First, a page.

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Irish rock star Bono on Friday launched the U.S. version of his "Red" campaign that turns shopping into a funding stream to fight AIDS in Africa.
The program--the brainchild of the U2 singer and Bobby Shriver, nephew of the late President John F. Kennedy--encourages shoppers to buy Red-branded goods, while manufacturers pledge to channel a portion of the profits to AIDS programs financed by the U.N.-backed Global Fund to Fight AIDS, Malaria, and Tuberculosis.
The campaign has already raised about $10 million in Great Britain since its launch there earlier this year.
"The idea is simple, the products are sexy, and people live instead of die," Bono said in a statement. "When you buy a Red product, the company gives money to buy pills that will keep someone in Africa alive."
Gap is offering T-shirts and jeans; Motorola, a red cell phone; Converse, a series of limited-edition shoes; Apple, a red iPod nano; and Giorgio Armani, a collection of clothes and accessories--all of which will carry the Red trademark and channel up to 50% of profits to the program.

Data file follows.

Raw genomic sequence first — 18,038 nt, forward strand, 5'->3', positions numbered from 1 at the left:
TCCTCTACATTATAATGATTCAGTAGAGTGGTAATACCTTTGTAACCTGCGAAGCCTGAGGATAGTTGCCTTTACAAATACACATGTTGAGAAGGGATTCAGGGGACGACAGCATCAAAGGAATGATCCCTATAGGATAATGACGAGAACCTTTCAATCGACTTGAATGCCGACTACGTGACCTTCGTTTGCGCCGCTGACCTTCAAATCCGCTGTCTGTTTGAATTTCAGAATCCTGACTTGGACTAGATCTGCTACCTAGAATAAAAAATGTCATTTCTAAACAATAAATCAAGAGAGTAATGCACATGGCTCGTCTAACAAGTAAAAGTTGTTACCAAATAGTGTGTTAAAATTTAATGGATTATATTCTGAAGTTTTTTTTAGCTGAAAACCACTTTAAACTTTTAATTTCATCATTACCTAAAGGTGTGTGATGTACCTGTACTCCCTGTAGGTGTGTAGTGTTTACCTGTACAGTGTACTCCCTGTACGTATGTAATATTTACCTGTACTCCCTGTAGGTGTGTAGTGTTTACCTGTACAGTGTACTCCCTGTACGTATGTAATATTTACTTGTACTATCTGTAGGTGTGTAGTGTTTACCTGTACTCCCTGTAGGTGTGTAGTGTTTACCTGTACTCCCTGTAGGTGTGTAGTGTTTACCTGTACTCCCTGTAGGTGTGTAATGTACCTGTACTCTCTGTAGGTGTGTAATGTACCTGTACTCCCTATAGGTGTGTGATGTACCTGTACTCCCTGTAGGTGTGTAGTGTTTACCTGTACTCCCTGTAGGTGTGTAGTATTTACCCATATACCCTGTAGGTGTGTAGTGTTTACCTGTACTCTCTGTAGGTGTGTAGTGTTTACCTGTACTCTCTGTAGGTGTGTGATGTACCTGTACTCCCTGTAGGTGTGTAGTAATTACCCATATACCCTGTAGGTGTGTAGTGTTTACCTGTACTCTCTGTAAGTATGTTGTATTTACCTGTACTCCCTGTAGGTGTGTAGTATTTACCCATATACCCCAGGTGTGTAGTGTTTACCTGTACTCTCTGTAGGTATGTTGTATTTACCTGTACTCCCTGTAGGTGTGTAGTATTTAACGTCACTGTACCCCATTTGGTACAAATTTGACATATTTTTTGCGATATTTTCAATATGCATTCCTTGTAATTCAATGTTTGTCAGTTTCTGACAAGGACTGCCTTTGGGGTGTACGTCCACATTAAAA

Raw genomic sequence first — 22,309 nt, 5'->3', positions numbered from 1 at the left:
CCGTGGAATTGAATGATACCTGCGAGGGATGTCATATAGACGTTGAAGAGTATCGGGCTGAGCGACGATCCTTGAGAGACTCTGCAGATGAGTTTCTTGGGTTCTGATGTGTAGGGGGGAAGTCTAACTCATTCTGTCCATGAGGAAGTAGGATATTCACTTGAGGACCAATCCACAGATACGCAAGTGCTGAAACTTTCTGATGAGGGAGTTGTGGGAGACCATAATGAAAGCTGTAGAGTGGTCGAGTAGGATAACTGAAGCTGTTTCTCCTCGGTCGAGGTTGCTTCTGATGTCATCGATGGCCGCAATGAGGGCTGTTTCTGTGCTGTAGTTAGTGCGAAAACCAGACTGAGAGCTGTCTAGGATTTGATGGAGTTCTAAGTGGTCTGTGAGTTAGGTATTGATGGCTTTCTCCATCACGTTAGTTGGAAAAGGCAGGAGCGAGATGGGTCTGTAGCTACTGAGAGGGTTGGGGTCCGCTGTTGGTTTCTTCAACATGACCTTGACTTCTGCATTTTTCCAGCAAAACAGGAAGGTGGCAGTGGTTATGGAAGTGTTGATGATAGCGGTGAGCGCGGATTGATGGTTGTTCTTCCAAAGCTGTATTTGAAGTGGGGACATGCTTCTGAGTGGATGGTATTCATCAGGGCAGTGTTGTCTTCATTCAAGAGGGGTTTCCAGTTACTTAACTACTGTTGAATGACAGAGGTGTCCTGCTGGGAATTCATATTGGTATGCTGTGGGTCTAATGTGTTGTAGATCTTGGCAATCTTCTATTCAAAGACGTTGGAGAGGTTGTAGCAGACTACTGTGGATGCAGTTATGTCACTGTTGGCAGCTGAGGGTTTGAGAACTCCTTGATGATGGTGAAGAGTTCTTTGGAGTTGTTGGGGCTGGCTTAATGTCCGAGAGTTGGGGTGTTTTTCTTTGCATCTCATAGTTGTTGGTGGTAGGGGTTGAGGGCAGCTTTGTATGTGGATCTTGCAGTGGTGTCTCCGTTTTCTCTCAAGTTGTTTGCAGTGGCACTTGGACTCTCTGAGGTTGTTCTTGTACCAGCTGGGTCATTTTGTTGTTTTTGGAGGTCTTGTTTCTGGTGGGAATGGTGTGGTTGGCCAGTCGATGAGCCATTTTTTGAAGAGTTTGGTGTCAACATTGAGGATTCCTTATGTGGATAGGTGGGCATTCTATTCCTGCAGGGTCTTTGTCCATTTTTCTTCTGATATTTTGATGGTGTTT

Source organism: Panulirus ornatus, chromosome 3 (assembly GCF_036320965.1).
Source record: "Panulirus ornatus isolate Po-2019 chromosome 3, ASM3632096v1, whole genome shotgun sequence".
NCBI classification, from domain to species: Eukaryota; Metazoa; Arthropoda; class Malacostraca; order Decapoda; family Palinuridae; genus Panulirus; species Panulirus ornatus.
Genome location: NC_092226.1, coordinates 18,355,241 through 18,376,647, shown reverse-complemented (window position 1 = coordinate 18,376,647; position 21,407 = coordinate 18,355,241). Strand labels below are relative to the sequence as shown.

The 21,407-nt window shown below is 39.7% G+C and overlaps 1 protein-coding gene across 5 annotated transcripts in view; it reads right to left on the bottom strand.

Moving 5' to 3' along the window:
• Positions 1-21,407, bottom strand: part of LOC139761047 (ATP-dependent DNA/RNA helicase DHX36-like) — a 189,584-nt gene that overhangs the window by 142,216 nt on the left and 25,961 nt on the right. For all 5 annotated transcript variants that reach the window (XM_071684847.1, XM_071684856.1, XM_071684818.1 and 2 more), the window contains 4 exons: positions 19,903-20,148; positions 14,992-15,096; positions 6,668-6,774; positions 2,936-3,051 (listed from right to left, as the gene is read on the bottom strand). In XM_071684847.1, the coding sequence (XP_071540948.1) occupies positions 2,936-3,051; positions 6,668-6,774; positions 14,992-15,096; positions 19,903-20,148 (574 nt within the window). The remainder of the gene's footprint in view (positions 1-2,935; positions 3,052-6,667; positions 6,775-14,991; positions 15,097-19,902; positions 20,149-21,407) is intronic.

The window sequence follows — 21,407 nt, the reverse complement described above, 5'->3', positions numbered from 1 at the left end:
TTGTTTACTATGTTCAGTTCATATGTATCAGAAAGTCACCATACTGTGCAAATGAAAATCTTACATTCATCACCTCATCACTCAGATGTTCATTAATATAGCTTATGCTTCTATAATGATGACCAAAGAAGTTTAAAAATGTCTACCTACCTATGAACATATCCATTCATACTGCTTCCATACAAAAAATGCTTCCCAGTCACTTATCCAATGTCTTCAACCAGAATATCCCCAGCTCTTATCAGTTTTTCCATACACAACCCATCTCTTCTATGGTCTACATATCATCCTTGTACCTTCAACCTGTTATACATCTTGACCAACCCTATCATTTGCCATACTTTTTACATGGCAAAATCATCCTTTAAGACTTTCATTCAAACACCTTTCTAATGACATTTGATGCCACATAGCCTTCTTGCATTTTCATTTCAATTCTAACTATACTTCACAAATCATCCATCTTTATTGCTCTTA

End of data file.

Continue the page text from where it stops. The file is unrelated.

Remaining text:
Bono was promoting the campaign on Oprah Winfrey's TV show on Friday after a shopping trip to participating Red stores in Chicago on Thursday.
The U.S. launch was also marked with full-page advertisements in major newspapers as well as celebrity support from Winfrey, rapper Kanye West, singer Mary J. Blige, actors Don Cheadle and Penelope Cruz, and model Christy Turlington.
Bono and fellow Irish rock star Bob Geldof have used their fame to raise money for Africa through international concerts and campaigns, meant to press leaders of rich nations to do more to eradicate poverty.
The Red campaign works alongside the ONE Campaign to Make Poverty History--a longer-term project launched in 2005 by Bono and 11 U.S. aid and nonprofit groups--that has more than 2 million members.
The Global Fund was established in 2002 to channel government and private-sector funding into the fight against AIDS, malaria, and tuberculosis--the big killer diseases of the developing world--with a focus on Africa.
"We want to change history by writing its future," said Shriver, a Santa Monica, Calif., city councilman. "People buy things every day. But now when they buy Red, they will look good and do good--and that's good business." (Reuters)